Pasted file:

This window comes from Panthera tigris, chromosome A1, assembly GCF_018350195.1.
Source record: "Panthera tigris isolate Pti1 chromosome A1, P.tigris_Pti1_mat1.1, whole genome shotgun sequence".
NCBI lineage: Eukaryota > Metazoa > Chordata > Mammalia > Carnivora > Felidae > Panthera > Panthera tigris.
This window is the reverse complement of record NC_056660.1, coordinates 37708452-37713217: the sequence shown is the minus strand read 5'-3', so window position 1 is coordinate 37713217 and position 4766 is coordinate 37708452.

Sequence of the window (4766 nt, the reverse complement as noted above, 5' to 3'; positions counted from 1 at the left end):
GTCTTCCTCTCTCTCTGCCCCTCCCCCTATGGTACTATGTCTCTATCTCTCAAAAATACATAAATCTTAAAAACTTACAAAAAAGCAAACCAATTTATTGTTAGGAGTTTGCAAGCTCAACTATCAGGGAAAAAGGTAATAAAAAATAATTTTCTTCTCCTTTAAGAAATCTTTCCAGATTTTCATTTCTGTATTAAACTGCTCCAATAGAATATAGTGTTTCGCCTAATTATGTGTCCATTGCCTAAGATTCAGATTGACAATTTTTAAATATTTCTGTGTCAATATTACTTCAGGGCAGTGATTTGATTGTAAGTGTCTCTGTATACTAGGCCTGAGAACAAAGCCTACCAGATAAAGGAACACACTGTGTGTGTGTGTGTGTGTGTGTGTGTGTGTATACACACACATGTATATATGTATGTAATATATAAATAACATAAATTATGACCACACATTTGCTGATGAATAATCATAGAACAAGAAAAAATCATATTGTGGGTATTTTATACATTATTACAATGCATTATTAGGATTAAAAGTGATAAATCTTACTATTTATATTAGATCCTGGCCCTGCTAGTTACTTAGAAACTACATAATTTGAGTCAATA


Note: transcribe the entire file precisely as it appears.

This window comes from Panthera tigris, chromosome A1, assembly GCF_018350195.1.
Source record: "Panthera tigris isolate Pti1 chromosome A1, P.tigris_Pti1_mat1.1, whole genome shotgun sequence".
NCBI lineage: Eukaryota > Metazoa > Chordata > Mammalia > Carnivora > Felidae > Panthera > Panthera tigris.
This window is the reverse complement of record NC_056660.1, coordinates 37708452-37713217: the sequence shown is the minus strand read 5'-3', so window position 1 is coordinate 37713217 and position 4766 is coordinate 37708452.

Sequence of the window (4766 nt, the reverse complement as noted above, 5' to 3'; positions counted from 1 at the left end):
GTCTTCCTCTCTCTCTGCCCCTCCCCCTATGGTACTATGTCTCTATCTCTCAAAAATACATAAATCTTAAAAACTTACAAAAAAGCAAACCAATTTATTGTTAGGAGTTTGCAAGCTCAACTATCAGGGAAAAAGGTAATAAAAAATAATTTTCTTCTCCTTTAAGAAATCTTTCCAGATTTTCATTTCTGTATTAAACTGCTCCAATAGAATATAGTGTTTCGCCTAATTATGTGTCCATTGCCTAAGATTCAGATTGACAATTTTTAAATATTTCTGTGTCAATATTACTTCAGGGCAGTGATTTGATTGTAAGTGTCTCTGTATACTAGGCCTGAGAACAAAGCCTACCAGATAAAGGAACACACTGTGTGTGTGTGTGTGTGTGTGTGTGTGTGTATACACACACATGTATATATGTATGTAATATATAAATAACATAAATTATGACCACACATTTGCTGATGAATAATCATAGAACAAGAAAAAATCATATTGTGGGTATTTTATACATTATTACAATGCATTATTAGGATTAAAAGTGATAAATCTTACTATTTATATTAGATCCTGGCCCTGCTAGTTACTTAGAAACTACATAATTTGAGTCAATA